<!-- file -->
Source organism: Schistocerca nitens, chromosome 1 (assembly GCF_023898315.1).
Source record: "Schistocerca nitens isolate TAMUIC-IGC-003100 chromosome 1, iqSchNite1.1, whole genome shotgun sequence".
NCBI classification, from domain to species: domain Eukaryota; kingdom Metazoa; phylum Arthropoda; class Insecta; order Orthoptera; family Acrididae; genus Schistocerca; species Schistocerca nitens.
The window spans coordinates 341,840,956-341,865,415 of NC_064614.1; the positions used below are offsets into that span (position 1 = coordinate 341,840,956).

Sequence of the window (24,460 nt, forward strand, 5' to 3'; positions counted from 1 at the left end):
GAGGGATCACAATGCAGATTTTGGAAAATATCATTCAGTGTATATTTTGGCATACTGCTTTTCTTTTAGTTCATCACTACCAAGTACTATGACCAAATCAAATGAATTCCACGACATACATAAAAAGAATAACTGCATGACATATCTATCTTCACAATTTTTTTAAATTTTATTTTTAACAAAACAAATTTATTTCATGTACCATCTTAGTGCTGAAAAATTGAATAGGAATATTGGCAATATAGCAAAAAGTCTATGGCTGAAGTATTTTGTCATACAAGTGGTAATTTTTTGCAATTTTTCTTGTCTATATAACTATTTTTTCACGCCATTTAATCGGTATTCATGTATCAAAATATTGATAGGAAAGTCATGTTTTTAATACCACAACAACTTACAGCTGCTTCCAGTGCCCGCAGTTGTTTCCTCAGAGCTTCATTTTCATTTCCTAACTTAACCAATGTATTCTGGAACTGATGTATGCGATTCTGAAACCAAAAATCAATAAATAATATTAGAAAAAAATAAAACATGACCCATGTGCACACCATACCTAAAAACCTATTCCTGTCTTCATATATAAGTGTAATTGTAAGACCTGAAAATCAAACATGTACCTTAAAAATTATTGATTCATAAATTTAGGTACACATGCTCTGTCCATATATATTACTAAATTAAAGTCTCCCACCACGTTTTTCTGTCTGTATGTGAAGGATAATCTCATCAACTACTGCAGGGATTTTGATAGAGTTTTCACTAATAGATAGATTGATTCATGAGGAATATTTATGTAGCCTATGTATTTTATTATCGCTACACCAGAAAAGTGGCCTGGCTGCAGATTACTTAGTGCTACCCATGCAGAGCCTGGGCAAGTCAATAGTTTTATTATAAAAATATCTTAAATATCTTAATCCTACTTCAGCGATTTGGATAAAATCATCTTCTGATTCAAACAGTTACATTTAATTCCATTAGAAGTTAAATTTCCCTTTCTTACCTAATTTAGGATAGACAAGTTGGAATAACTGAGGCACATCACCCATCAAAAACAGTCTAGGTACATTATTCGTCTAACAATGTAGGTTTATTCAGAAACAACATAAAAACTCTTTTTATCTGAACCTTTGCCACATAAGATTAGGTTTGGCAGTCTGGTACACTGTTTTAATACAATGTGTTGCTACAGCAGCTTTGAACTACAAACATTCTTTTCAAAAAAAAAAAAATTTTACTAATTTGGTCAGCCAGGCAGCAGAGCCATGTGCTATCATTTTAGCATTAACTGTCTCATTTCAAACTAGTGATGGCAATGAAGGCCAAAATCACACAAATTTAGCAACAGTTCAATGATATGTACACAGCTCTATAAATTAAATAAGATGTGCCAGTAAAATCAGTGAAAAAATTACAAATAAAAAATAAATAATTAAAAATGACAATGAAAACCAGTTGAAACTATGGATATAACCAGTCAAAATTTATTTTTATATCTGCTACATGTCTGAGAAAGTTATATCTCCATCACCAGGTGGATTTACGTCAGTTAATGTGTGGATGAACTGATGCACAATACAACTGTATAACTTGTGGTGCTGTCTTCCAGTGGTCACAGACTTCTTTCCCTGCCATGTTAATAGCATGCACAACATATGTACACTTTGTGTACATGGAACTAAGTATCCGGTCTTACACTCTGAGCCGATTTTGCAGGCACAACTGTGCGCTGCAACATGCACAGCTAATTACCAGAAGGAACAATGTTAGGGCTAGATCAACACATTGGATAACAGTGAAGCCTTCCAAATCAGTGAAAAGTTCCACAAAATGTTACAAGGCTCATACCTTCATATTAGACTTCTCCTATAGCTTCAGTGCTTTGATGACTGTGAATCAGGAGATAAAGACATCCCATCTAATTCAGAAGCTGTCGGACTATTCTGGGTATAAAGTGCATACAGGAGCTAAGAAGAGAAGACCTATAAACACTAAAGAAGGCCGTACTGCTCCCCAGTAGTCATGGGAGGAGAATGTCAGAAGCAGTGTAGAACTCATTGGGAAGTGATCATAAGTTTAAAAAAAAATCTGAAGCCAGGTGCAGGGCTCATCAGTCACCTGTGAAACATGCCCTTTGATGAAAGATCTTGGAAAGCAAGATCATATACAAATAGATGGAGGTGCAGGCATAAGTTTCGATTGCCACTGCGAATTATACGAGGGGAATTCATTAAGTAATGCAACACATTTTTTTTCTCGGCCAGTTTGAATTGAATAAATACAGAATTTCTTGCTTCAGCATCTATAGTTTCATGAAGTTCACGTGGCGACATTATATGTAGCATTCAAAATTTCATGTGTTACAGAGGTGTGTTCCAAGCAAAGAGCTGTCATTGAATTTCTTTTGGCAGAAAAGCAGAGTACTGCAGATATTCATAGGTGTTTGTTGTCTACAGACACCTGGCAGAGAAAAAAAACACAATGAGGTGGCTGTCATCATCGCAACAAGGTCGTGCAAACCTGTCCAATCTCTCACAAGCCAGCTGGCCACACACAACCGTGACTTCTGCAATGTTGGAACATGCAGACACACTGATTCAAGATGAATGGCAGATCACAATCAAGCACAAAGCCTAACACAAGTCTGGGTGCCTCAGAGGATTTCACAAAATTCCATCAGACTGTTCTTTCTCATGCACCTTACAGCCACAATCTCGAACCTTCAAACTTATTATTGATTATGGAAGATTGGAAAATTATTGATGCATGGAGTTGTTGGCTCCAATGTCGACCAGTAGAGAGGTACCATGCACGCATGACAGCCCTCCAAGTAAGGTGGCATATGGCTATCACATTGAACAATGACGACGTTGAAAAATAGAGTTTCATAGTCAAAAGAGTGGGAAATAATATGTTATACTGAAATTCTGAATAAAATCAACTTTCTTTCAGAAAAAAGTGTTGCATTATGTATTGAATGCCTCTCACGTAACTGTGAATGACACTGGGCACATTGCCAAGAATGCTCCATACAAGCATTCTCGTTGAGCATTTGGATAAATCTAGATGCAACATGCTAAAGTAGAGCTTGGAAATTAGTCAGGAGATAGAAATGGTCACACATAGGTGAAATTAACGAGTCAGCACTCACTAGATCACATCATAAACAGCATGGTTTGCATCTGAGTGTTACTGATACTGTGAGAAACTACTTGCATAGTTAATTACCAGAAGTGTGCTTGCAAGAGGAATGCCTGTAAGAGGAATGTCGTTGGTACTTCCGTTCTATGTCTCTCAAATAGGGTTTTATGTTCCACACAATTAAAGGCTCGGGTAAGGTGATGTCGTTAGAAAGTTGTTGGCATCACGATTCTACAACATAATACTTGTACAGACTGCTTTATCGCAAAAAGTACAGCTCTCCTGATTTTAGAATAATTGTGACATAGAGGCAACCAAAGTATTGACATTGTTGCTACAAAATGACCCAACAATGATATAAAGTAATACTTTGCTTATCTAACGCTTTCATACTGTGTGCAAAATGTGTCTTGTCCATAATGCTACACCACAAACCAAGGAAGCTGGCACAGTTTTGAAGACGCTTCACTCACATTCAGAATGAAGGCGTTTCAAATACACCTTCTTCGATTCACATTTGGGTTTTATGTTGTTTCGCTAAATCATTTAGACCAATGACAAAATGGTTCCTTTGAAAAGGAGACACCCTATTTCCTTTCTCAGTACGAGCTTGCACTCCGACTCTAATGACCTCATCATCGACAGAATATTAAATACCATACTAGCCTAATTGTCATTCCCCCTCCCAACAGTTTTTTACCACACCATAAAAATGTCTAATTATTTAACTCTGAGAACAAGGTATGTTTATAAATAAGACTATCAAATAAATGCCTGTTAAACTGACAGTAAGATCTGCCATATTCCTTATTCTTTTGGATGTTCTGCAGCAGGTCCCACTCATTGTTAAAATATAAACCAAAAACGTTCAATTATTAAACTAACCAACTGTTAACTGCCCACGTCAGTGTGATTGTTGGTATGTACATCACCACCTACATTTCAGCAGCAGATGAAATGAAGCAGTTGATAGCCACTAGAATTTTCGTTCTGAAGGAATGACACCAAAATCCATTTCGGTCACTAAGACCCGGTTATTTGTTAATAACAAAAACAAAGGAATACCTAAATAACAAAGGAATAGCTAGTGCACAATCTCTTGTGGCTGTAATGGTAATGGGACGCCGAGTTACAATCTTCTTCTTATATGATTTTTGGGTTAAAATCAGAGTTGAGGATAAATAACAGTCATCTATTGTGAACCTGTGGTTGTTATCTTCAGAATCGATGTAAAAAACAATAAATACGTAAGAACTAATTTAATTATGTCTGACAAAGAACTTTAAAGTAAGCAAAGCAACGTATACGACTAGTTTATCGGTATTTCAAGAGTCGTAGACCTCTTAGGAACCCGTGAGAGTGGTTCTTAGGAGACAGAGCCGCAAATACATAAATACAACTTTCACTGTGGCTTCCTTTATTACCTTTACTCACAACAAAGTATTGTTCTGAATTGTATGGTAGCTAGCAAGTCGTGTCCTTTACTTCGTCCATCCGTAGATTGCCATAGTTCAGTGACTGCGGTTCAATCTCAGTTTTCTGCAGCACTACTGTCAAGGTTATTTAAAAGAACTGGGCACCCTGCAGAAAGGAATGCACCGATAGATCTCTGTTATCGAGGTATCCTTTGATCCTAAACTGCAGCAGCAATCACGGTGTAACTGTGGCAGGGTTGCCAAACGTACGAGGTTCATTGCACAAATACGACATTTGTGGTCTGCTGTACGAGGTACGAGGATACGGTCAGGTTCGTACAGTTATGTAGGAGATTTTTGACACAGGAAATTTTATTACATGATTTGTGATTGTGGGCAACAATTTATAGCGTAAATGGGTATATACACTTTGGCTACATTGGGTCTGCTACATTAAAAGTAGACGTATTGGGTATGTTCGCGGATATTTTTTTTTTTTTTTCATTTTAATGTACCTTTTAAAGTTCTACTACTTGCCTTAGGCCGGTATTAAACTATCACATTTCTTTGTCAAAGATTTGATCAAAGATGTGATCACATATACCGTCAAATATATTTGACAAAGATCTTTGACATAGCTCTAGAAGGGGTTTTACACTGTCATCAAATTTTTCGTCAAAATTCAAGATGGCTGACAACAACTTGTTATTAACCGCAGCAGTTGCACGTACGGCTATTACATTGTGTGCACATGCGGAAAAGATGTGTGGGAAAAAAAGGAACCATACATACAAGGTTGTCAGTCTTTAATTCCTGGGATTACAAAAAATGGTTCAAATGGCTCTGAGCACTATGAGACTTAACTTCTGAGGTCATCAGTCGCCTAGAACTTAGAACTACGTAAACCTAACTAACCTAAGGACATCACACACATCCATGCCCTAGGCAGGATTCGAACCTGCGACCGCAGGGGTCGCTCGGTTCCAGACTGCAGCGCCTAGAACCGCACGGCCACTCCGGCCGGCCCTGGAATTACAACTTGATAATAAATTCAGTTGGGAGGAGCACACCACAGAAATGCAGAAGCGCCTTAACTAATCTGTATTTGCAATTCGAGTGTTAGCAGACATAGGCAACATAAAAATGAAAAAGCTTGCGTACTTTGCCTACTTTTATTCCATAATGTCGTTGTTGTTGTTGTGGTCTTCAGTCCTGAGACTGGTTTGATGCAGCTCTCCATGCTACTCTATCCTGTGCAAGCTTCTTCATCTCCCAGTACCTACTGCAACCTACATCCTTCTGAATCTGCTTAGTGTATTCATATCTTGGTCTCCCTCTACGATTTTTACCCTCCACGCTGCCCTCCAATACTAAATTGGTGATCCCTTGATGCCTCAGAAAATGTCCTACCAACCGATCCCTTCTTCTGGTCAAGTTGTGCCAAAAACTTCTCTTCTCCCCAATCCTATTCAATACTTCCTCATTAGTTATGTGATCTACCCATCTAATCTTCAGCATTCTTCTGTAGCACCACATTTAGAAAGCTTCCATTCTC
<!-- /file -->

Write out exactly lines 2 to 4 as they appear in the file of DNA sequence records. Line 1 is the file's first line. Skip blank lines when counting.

Source record: "Schistocerca nitens isolate TAMUIC-IGC-003100 chromosome 1, iqSchNite1.1, whole genome shotgun sequence".
NCBI classification, from domain to species: domain Eukaryota; kingdom Metazoa; phylum Arthropoda; class Insecta; order Orthoptera; family Acrididae; genus Schistocerca; species Schistocerca nitens.
The window spans coordinates 341,840,956-341,865,415 of NC_064614.1; the positions used below are offsets into that span (position 1 = coordinate 341,840,956).